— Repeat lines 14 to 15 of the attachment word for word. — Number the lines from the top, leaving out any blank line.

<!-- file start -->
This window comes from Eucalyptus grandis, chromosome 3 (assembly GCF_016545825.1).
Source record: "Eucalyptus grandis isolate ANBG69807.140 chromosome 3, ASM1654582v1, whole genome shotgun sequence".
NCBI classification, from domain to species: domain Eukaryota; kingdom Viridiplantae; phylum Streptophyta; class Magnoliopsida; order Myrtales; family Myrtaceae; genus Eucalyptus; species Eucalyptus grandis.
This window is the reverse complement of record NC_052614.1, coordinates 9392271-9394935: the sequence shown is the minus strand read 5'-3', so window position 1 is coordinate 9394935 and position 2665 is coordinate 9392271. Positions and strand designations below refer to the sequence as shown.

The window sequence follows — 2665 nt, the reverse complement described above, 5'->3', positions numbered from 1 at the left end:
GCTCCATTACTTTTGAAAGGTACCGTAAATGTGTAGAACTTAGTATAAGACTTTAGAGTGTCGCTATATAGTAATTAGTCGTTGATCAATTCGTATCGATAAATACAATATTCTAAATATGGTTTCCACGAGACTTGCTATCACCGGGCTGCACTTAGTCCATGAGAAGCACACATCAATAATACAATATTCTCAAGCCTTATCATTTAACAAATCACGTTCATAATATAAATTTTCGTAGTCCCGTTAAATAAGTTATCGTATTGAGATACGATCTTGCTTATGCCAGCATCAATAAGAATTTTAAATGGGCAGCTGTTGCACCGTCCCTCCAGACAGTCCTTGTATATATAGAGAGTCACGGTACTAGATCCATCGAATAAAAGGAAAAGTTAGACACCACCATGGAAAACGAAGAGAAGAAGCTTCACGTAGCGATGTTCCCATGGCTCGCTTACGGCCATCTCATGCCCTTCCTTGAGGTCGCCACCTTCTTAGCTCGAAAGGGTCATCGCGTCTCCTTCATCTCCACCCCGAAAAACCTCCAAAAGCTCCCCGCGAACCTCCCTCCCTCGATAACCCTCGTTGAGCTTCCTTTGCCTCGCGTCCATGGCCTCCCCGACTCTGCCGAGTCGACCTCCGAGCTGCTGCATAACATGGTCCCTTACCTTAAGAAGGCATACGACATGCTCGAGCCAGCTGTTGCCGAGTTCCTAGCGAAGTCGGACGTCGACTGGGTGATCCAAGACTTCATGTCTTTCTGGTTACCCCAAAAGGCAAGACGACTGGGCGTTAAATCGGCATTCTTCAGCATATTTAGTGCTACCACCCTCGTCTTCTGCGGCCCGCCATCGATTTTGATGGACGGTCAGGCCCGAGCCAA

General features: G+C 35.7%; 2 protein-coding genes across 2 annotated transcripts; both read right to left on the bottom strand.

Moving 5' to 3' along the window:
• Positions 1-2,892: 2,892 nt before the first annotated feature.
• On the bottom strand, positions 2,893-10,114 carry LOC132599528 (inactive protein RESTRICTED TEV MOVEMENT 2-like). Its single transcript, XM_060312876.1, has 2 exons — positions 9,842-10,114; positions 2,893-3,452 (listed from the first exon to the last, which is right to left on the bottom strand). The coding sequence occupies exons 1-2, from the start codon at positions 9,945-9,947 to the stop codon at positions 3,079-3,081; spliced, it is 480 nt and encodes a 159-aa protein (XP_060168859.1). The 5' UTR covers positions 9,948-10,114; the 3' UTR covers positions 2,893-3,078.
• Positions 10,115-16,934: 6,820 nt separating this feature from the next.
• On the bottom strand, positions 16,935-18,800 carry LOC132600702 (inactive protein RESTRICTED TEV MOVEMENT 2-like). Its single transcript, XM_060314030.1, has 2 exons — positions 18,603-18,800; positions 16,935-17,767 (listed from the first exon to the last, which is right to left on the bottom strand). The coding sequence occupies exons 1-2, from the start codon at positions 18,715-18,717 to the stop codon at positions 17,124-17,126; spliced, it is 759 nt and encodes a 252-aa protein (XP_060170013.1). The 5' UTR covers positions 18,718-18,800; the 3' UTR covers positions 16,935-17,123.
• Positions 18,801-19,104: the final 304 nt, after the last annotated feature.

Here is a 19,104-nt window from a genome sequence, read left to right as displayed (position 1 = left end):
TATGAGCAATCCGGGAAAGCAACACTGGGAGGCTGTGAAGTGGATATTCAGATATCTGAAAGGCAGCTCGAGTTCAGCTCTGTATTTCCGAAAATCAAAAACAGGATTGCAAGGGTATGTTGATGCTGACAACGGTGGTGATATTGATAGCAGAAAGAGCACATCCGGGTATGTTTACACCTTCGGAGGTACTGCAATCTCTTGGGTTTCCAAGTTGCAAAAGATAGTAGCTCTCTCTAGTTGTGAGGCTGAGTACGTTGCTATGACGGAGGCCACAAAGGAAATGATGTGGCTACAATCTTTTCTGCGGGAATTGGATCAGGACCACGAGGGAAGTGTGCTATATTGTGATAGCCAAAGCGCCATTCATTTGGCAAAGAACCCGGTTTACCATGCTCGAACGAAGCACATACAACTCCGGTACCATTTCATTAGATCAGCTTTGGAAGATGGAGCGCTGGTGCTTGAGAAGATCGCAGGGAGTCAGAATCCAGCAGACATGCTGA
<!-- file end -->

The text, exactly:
Here is a 19,104-nt window from a genome sequence, read left to right as displayed (position 1 = left end):
TATGAGCAATCCGGGAAAGCAACACTGGGAGGCTGTGAAGTGGATATTCAGATATCTGAAAGGCAGCTCGAGTTCAGCTCTGTATTTCCGAAAATCAAAAACAGGATTGCAAGGGTATGTTGATGCTGACAACGGTGGTGATATTGATAGCAGAAAGAGCACATCCGGGTATGTTTACACCTTCGGAGGTACTGCAATCTCTTGGGTTTCCAAGTTGCAAAAGATAGTAGCTCTCTCTAGTTGTGAGGCTGAGTACGTTGCTATGACGGAGGCCACAAAGGAAATGATGTGGCTACAATCTTTTCTGCGGGAATTGGATCAGGACCACGAGGGAAGTGTGCTATATTGTGATAGCCAAAGCGCCATTCATTTGGCAAAGAACCCGGTTTACCATGCTCGAACGAAGCACATACAACTCCGGTACCATTTCATTAGATCAGCTTTGGAAGATGGAGCGCTGGTGCTTGAGAAGATCGCAGGGAGTCAGAATCCAGCAGACATGCTGA